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THE 4 MUSKETEERS
Enjoyable swashbuckling adventure score
A review by JAMES SOUTHALL
Music composed by
* * * 1/2
Album running time
Album cover copyright (c) 2005 ASV Publishing LLC; review copyright (c) 2008 James Southall.
A French film based on Alexandre Dumas's often-filmed tale, D'Artagnan et les Trois Mousquetaires (to give it its native-language title) was released to little acclaim in 2005 but is the latest obscure film whose score has been produced out of nowhere by MovieScore Media. It's composed by Matt Dunkley, a British composer whose name is perhaps most recognisable as an orchestrator of dozens of film scores over the last decade or so, including most of Craig Armstrong's and, more recently, several from Hans Zimmer's stable, though we shouldn't hold that against him. He has few credits as a composer in his own right - which would appear to be a great pity, if The 4 Musketeers is anything to go by.
It opens with its best feature, a swashbuckling main theme in "Father and Son". I guess it does have a whiff of Media Ventures about it, but only a whiff, and the important thing is the melody, which is simply grand. "The Queen Sends Constance Away" introduces a more tragic strings theme which is also impressive; and then the action music first appears in the rollicking "D'Artagnan and Milady Fight" (though I'm not completely convinced by the electronics). The final idea is then presented in "Firelight", a tender, touching little love theme. I guess one might say that there is nothing especially original in any of these pieces, but sometimes that doesn't particularly matter, and the opening four tracks present an extremely impressive opening ten minutes or so.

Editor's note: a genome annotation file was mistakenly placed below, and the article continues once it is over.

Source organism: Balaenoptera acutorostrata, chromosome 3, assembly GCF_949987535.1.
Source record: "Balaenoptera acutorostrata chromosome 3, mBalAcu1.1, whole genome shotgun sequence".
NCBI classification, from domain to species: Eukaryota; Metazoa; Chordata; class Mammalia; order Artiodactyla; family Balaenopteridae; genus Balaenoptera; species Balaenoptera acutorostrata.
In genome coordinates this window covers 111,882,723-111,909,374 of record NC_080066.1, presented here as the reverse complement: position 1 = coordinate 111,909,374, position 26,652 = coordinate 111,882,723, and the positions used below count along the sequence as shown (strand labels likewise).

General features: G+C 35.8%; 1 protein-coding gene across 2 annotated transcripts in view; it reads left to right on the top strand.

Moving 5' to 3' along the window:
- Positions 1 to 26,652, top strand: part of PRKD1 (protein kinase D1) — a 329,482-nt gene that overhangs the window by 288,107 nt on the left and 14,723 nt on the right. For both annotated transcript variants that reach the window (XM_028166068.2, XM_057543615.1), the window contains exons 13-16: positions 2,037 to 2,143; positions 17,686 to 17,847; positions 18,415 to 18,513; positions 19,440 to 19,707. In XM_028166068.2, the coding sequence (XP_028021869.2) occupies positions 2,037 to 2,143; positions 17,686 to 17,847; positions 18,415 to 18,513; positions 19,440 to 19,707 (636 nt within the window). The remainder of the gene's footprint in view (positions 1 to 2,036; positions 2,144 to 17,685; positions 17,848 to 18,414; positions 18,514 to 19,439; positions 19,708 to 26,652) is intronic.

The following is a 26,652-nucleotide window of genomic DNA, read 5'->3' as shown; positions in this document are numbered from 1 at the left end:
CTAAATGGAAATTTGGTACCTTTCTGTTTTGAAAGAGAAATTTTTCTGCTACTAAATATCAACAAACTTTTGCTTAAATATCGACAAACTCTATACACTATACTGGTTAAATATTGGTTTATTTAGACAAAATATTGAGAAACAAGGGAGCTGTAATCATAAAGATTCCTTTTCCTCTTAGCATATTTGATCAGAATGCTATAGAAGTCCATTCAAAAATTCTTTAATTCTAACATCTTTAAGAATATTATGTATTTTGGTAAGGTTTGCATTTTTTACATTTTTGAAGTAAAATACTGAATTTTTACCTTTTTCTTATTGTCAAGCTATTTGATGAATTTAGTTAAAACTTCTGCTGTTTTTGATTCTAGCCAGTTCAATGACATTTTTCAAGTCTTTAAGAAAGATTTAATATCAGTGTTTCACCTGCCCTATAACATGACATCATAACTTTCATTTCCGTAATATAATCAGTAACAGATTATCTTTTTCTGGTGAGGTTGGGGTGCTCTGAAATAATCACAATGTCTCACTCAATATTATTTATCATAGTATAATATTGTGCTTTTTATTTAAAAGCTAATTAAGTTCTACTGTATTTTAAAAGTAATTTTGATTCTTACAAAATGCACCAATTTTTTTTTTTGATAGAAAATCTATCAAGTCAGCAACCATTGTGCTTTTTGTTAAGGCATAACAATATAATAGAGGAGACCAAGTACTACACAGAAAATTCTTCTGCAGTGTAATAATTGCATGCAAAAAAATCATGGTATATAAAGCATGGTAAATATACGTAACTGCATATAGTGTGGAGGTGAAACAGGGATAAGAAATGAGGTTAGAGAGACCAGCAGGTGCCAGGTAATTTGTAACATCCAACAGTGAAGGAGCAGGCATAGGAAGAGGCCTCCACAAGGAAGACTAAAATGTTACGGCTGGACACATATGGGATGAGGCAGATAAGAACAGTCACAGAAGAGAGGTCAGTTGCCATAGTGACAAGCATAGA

The score doesn't entirely maintain these standards (it would be a pretty amazing release if it did, to tell the truth) - some of the music is disappointingly generic, and not in a good way ("The Hanging" could come from Transformers or Iron Man, I'm afraid) but much of it is not, with the bulk of the score reprising and expanding upon the material of those opening tracks. Generally speaking it's the more swashbuckling pieces (usually those which involve the main theme or action music) which are the most entertaining - it's not exactly Cutthroat Island, but I guess it's composed in that kind of spirit and should appeal to a similar sort of crowd (as long as they prepare for the drum kits, which lend it a kind of Pirates of the Caribbean-type atmosphere in a way, though it's never quite so facile).
I love the occasional more old-fashioned pieces, such as the great "D'Artagnan the Swordsman" where you can momentarily forget you're listening to a 2005 film score and be transported back to a different age. It's a very pleasant score, easy to listen to and easy to enjoy. The biggest and best surprise is saved until the end, with the requiem-like choral piece "The Execution" making a fine way of ending the album. Dunkley is clearly a talented composer and let's hope he gets further opportunities to demonstrate it.